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Research Papers: Internal Combustion Engines

Direct Torque Feedback for Accurate Engine Torque Delivery and Improved Powertrain Performance

[+] Author and Article Information
Anwar Alkeilani

Department of Electrical and Computer
Engineering,
Wayne State University,
Detroit, MI 48202
e-mail: am2298@wayne.edu

Le Yi Wang

Department of Electrical and Computer
Engineering,
Wayne State University,
Detroit, MI 48202
e-mail: lywang@wayne.edu

Hao Ying

Department of Electrical and Computer
Engineering,
Wayne State University,
Detroit, MI 48202
e-mail: hao.ying@wayne.edu

Contributed by the IC Engine Division of ASME for publication in the JOURNAL OF ENGINEERING FOR GAS TURBINES AND POWER. Manuscript received February 2, 2016; final manuscript received March 10, 2016; published online May 3, 2016. Editor: David Wisler.

J. Eng. Gas Turbines Power 138(11), 112801 (May 03, 2016) (13 pages) Paper No: GTP-16-1051; doi: 10.1115/1.4033257 History: Received February 02, 2016; Revised March 10, 2016

At the present time, both control and estimation accuracies of engine torque are causes for underachieving optimal drivability and performance in today's production vehicles. The major focus in this area has been to enhance torque estimation and control accuracies using existing open loop torque control and estimation structures. Such an approach does not guarantee optimum torque tracking accuracy and optimum estimation accuracy due to air flow and efficiency estimation errors. Furthermore, current approach overlooks the fast torque path tracking which does not have any related feedback. Recently, explicit torque feedback control has been proposed in the literature using either estimated or measured torques as feedback to control the torque using the slow torque path only. We propose the usage of a surface acoustic wave (SAW) torque sensor to measure the engine brake torque and feedback the signal to control the torque using both the fast and slow torque paths utilizing an inner–outer loop control structure. The fast torque path feedback is coordinated with the slow torque path by a novel method using the potential torque that is adapted to the sensor reading. The torque sensor signal enables a fast and explicit torque feedback control that can correct torque estimation errors and improve drivability, emission control, and fuel economy. Control oriented engine models for the 3.6L engine are developed. Computer simulations are performed to investigate the advantages and limitations of the proposed control strategy versus the existing strategies. The findings include an improvement of 14% in gain margin and 60% in phase margin when the torque feedback is applied to the cruise control torque request at the simulated operating point. This study demonstrates that the direct torque feedback is a powerful technology with promising results for improved powertrain performance and fuel economy.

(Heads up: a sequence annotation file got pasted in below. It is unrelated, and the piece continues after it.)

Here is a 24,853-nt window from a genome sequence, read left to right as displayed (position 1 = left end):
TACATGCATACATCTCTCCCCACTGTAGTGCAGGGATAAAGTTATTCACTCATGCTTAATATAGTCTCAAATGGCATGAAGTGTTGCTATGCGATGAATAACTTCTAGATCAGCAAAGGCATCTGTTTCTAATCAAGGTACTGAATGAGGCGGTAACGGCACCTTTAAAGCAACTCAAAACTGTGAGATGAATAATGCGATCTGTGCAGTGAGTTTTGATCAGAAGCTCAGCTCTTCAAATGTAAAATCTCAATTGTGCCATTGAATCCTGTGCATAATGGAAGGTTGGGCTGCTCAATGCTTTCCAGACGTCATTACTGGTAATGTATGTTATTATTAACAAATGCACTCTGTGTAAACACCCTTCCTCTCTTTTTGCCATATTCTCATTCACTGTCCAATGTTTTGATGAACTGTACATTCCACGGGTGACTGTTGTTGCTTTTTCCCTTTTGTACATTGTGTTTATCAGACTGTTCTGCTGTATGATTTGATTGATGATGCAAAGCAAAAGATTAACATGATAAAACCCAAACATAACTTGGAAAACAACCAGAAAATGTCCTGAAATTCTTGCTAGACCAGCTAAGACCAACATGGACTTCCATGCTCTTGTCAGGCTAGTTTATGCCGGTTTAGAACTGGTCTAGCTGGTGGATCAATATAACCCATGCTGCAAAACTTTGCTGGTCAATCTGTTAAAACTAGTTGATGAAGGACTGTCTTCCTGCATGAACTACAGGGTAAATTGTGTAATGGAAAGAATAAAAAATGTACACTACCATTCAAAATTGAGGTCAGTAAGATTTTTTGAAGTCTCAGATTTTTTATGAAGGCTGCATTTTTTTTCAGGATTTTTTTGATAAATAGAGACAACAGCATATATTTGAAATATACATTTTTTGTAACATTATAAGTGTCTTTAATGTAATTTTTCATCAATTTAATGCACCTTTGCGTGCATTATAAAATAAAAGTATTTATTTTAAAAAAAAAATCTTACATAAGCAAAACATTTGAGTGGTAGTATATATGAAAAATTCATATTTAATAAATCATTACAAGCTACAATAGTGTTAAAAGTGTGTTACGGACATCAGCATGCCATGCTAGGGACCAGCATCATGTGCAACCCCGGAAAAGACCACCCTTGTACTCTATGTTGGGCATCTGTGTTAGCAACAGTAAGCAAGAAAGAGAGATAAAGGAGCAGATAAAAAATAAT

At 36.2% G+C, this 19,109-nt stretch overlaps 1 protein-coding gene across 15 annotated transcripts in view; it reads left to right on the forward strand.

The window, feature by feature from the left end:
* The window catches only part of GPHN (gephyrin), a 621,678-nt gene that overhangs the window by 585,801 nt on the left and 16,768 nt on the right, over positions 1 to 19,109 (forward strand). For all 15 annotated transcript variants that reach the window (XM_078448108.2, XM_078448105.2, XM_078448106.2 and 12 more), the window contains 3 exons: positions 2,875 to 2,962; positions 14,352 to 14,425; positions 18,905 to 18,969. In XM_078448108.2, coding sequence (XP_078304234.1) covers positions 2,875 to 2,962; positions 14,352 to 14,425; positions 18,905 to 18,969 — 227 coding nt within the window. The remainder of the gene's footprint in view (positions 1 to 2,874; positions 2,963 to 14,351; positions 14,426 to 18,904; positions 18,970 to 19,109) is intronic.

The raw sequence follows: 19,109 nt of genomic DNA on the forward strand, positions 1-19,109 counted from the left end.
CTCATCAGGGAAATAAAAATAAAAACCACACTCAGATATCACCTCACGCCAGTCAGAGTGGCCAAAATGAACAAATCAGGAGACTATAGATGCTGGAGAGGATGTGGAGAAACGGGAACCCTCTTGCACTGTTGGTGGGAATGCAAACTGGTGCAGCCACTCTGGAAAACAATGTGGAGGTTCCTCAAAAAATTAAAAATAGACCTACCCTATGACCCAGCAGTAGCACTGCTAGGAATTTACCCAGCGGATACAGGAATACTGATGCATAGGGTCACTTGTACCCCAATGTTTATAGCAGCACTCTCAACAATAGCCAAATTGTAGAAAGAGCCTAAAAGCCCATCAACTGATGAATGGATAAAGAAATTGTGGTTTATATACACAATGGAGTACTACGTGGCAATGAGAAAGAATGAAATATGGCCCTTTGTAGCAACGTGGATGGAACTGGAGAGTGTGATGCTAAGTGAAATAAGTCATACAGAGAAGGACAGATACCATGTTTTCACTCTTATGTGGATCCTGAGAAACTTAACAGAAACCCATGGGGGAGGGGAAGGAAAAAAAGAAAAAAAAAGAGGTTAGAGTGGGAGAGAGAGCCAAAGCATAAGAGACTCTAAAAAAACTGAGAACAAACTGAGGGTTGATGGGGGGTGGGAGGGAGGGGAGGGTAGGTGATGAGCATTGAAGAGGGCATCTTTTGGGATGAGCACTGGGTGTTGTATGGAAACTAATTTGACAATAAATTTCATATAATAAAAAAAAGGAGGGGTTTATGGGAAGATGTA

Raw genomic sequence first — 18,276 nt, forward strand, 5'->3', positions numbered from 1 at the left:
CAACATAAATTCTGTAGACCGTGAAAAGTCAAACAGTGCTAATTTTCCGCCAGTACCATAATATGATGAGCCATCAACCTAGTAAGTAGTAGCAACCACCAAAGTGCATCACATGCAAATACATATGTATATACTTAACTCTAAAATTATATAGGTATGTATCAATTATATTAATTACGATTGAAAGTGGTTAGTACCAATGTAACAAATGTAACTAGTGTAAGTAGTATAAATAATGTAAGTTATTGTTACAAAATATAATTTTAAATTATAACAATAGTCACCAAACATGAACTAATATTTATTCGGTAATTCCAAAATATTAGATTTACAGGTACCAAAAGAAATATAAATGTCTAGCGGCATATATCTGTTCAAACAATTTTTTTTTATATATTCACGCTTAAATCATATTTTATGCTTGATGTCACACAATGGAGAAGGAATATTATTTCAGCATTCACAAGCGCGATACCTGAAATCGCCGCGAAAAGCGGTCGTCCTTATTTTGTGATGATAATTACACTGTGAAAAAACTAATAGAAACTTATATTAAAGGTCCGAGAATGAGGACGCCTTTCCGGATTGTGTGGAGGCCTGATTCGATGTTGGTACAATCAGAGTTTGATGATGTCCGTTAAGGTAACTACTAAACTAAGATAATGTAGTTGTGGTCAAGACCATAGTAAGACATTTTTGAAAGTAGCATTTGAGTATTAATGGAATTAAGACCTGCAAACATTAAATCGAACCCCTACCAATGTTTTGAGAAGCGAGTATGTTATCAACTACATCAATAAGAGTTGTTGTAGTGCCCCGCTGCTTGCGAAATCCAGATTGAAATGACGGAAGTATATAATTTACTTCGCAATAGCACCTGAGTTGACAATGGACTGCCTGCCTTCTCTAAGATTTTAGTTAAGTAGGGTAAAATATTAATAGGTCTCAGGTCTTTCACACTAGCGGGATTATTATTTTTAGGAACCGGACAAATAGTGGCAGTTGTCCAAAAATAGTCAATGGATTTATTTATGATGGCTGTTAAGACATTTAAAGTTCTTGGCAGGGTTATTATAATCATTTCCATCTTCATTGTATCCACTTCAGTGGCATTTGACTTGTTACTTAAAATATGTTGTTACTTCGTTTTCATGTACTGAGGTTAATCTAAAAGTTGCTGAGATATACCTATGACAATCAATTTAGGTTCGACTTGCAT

Copyright © 2016 by ASME
Topics: Torque , Engines , Feedback , Brakes
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References

Figures

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Fig. 1